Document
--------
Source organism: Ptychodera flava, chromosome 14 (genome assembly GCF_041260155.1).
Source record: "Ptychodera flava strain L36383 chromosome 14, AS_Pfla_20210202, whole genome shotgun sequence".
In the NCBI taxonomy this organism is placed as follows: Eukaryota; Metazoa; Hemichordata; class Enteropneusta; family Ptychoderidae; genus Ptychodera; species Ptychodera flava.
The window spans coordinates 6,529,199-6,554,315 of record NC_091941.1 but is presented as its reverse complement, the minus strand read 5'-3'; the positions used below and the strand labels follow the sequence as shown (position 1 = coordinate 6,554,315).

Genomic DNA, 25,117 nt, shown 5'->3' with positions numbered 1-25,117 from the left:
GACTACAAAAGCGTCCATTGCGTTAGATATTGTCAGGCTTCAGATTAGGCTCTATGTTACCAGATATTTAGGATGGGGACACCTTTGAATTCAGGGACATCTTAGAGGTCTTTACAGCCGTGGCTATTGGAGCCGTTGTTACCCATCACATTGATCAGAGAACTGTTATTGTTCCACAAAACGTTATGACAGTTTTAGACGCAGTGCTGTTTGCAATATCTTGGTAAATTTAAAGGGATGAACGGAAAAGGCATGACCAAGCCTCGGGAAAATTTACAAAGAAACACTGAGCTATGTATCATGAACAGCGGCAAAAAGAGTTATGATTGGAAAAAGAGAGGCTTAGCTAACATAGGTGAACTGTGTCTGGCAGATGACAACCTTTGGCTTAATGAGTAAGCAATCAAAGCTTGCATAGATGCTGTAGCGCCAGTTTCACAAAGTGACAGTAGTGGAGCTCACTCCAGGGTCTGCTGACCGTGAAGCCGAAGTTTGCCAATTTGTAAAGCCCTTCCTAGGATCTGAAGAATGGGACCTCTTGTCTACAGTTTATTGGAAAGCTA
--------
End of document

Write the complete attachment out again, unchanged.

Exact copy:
Source organism: Ptychodera flava, chromosome 14 (genome assembly GCF_041260155.1).
Source record: "Ptychodera flava strain L36383 chromosome 14, AS_Pfla_20210202, whole genome shotgun sequence".
In the NCBI taxonomy this organism is placed as follows: Eukaryota; Metazoa; Hemichordata; class Enteropneusta; family Ptychoderidae; genus Ptychodera; species Ptychodera flava.
The window spans coordinates 6,529,199-6,554,315 of record NC_091941.1 but is presented as its reverse complement, the minus strand read 5'-3'; the positions used below and the strand labels follow the sequence as shown (position 1 = coordinate 6,554,315).

Genomic DNA, 25,117 nt, shown 5'->3' with positions numbered 1-25,117 from the left:
GACTACAAAAGCGTCCATTGCGTTAGATATTGTCAGGCTTCAGATTAGGCTCTATGTTACCAGATATTTAGGATGGGGACACCTTTGAATTCAGGGACATCTTAGAGGTCTTTACAGCCGTGGCTATTGGAGCCGTTGTTACCCATCACATTGATCAGAGAACTGTTATTGTTCCACAAAACGTTATGACAGTTTTAGACGCAGTGCTGTTTGCAATATCTTGGTAAATTTAAAGGGATGAACGGAAAAGGCATGACCAAGCCTCGGGAAAATTTACAAAGAAACACTGAGCTATGTATCATGAACAGCGGCAAAAAGAGTTATGATTGGAAAAAGAGAGGCTTAGCTAACATAGGTGAACTGTGTCTGGCAGATGACAACCTTTGGCTTAATGAGTAAGCAATCAAAGCTTGCATAGATGCTGTAGCGCCAGTTTCACAAAGTGACAGTAGTGGAGCTCACTCCAGGGTCTGCTGACCGTGAAGCCGAAGTTTGCCAATTTGTAAAGCCCTTCCTAGGATCTGAAGAATGGGACCTCTTGTCTACAGTTTATTGGAAAGCTA